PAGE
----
According to the UN’s latest report, the whole world has a climate problem and is on a ‘catastrophic pathway’ to runaway heating. But what’s Luxembourg’s part in the unfolding climate calamity?

World leaders gather in Glasgow at the end of this month for the COP26 climate conference, running from 31 October – 12 November, for an event being billed as an ‘absolute necessity’ for addressing global greenhouse gas emissions.

UN chief Antonio Guterres warned recently that the world’s failure to slash greenhouse gas emissions is setting us all on track for 2.7°C of heating. This would shatter the 1.5°C rise thought necessary by scientists to spare the planet from widespread disruption and upheaval.

In August, the Intergovernmental Panel on Climate Change sounded ‘code red’ for humanity, saying that the planet had already warmed by 1.1°C above pre-industrial averages, and that 1.5°C will now be reached by 2030, a decade earlier than thought previously.

So far, so ominous. But to what extent is Luxembourg part of the problem. After all, we’re pretty small, right?

Counting the carbon

The easiest way into this is to look at carbon dioxide (CO2) emissions. CO2 isn’t the only greenhouse gas, but it is the main one, accounting for around three-quarters of emissions.

In 2019, Luxembourg emitted 9.78m tonnes of the stuff (all figures from Our World in Data). That sounds a lot, but in fact represents just 0.03% of global emissions. This is direct emissions – from the burning of fossil fuels and the production of cement. Here’s what that looks like:


Even if you look at all the CO2 the Grand Duchy has emitted since 1950, this represents just 0.05% of the world’s cumulative emissions. Still tiny compared to the global total.

I mentioned there were other greenhouse gases, and you can add those in to get a broader picture. They’re measured in CO2 equivalents (CO2e), based on their contribution to warming the planet over a 100-year timescale. Let’s take two of the most common: methane and nitrous oxide. In 2016, Luxembourg’s methane emissions, 550,000 tonnes CO2e, compared to 8.55 billion tonnes globally, while nitrous oxide was at 300,000 tonnes CO2e, compared to 3.05 billion tonnes globally. In layman’s terms, the Grand Duchy’s contribution was negligible.

When you factor in land use change (such as growing, or cutting down, forests), Luxembourg’s greenhouse gas emissions in 2019 were -- drum roll please -- 9.77m tonnes. Which is pretty much where we started from.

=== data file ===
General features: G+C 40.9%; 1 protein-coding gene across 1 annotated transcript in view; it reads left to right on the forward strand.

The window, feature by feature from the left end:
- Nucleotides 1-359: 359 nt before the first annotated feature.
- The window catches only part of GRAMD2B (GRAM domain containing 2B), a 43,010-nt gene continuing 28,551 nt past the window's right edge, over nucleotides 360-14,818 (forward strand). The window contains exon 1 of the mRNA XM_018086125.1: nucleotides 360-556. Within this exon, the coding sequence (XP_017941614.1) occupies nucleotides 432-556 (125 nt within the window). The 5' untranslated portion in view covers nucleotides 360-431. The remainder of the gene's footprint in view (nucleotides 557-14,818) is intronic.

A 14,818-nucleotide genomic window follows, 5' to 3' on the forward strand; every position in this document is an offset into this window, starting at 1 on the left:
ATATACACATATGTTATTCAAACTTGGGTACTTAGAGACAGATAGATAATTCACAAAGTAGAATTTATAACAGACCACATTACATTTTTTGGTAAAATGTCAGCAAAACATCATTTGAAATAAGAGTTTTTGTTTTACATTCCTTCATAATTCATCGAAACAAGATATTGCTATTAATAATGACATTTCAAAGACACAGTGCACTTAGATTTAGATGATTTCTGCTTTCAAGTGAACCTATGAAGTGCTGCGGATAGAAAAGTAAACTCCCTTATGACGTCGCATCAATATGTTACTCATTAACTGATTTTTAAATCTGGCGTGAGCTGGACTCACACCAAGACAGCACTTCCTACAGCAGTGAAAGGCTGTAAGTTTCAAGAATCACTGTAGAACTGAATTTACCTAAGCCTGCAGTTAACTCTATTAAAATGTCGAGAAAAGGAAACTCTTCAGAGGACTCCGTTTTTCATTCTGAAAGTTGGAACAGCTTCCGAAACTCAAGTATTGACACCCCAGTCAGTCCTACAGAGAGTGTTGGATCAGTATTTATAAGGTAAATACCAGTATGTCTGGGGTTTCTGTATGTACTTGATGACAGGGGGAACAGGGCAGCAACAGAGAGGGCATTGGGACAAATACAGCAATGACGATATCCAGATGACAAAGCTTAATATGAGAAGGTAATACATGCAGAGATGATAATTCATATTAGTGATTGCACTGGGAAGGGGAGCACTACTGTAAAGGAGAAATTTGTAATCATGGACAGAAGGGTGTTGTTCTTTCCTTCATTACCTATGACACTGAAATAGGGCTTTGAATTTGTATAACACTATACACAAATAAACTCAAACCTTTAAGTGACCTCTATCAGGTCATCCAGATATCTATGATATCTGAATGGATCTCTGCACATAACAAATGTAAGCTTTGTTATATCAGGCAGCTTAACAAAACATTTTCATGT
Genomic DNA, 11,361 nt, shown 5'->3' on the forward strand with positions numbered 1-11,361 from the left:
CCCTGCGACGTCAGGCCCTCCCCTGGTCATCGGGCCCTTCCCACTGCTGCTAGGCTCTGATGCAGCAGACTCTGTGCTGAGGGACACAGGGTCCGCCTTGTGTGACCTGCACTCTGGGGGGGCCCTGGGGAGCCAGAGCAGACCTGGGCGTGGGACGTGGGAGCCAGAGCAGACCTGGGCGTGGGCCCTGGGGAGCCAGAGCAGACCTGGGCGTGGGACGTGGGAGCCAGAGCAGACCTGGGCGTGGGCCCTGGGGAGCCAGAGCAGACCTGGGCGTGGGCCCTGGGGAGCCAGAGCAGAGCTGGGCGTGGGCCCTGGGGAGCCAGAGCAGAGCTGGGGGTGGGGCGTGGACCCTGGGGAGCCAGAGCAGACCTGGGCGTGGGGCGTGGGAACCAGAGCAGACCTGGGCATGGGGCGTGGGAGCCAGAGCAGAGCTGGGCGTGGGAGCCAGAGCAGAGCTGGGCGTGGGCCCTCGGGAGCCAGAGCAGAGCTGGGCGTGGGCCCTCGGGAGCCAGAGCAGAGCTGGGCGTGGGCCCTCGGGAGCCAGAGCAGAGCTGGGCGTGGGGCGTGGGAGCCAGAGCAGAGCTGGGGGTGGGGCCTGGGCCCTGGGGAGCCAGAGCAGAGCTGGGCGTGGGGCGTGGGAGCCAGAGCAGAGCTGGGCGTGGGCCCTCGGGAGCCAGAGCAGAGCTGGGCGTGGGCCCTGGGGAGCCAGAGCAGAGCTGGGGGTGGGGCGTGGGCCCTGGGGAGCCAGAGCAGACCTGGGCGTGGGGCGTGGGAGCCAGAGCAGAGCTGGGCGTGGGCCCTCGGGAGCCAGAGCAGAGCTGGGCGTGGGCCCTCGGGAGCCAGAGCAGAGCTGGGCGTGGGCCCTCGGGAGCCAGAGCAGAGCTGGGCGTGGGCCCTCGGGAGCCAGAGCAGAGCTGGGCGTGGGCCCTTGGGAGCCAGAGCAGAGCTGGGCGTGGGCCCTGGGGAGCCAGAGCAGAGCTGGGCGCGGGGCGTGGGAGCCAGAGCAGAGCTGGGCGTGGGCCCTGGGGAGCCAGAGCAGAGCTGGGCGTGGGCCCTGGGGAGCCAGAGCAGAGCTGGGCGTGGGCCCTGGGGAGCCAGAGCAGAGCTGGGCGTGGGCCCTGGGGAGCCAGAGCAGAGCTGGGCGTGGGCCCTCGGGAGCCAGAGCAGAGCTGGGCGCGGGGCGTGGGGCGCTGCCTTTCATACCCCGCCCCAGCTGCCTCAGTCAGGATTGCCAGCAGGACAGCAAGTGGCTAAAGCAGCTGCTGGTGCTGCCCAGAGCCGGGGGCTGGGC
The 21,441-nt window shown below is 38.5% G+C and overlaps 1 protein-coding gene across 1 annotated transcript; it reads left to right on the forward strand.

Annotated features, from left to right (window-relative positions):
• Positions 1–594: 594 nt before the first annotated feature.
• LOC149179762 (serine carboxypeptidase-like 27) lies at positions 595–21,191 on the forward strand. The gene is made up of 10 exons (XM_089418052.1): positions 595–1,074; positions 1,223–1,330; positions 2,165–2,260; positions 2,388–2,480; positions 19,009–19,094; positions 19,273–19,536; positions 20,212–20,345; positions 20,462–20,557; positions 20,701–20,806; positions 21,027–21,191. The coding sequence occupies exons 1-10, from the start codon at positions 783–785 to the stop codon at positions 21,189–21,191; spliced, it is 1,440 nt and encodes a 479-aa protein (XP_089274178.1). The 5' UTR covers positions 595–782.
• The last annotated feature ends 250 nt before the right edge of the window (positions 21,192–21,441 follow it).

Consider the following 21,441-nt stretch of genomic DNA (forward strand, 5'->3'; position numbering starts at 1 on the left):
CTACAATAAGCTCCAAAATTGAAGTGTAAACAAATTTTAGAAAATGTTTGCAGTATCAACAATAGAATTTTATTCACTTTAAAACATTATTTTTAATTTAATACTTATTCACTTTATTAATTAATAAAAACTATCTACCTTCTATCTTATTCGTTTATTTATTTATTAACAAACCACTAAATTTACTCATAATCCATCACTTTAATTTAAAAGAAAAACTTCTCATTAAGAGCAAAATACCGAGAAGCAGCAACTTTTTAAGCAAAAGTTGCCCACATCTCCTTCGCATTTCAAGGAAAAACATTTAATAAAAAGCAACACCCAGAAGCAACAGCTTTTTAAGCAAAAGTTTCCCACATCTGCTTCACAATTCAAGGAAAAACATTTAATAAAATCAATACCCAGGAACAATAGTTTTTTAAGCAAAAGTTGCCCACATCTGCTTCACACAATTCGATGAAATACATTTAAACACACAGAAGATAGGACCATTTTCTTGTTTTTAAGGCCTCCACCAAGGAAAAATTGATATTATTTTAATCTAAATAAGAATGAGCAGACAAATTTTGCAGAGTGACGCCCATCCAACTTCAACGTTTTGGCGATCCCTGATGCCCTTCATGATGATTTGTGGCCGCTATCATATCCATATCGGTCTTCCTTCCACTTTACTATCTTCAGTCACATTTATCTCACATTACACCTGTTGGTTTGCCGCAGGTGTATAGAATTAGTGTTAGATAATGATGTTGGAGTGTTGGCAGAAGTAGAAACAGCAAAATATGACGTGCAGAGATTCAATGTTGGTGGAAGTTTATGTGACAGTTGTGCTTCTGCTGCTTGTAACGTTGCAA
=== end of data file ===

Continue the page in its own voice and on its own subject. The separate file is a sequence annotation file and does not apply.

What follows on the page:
But it’s worth emphasising that Luxembourg is a small country. Of course its emissions are small in absolute terms. The picture is different if we look at emissions on a proportional, per-person basis. This is what happens when you compare Luxembourg to its neighbours (France, Belgium, Germany), the world average, and some perennial climate villains (the US, Saudi Arabia and China):


What emerges is a pretty clear gap between other Western European nations and the Grand Duchy. The latter clearly belongs to the club of big (per capita) emitters, although, as the graph shows, emissions have also fallen every year since 2005.

When you break the figures down by income group, it becomes clear that a minority of Luxembourgers have an outsized impact. The richest 1% of Luxembourgers have a footprint of 214 tonnes of CO2 per year – that’s 26 times the EU average, and among the highest emitters anywhere on the planet.

What's behind the high emissions?

The top three polluting sectors are transport, buildings, and aviation. The biggest by far is transport, which accounts for over half the country’s emissions.

There are two main reasons for this. First, Luxembourg’s residents own more cars than anyone else in Europe. Second, its petrol stations are a source of cheap fuel to neighbouring countries. (Yes – these sales get counted in Luxembourg’s per capita figures.) Fuel tourism is on the wane, however, hit by higher prices at the pump and a CO2 tax.


Collectively, manufacturing, construction, industry and agriculture account for around a fifth of the country’s emissions. If petrol sales continue to fall, the relative contribution of these other sectors will accordingly rise.

That’s why tackling climate change isn’t just about individual choices, such as switching to electric cars or making your food shop more sustainable. It also requires reform to industry, agriculture, and land usage, amongst other measures.

So what's the plan?

The government’s 2020 climate and energy plan consists of a raft of measures to cut the Grand Duchy’s emissions, aiming to improve energy efficiency, increase the use of renewable energy and promote sustainable public and private transport.

In this month’s State of the Nation, prime minister Xavier Bettel reiterated his government’s commitment to the plan, aiming to reduce greenhouse gas emissions by 55% by 2030, with an increased focus on wind and solar energy.

Bettel states that, in the context of July’s devasting floods, the government has “no other choice” than to take decisive action. But opposition parties and unions have critiqued the substance of some of the government measures, with the OGBL union labelling one key policy “showmanship”.

Planned measures include:

  • installing solar panels on the roofs of offices, schools and car parks across the country
  • investing in offshore wind farms in Denmark and Belgium
  • exploring alternative energy sources such as biogas and hydrogen
  • launching a Citizens’ Council on Climate, with a representative group of 100 citizens contributing to the debate in the Chamber of Deputies
  • a raft of transport measures, including: nearly 500km of new cycle paths; continued subsidies for bicycles, e-bikes, hybrid and electric cars; an additional 88 fast charging stations for electric cars; and requiring carbon-offsets for government trips abroad.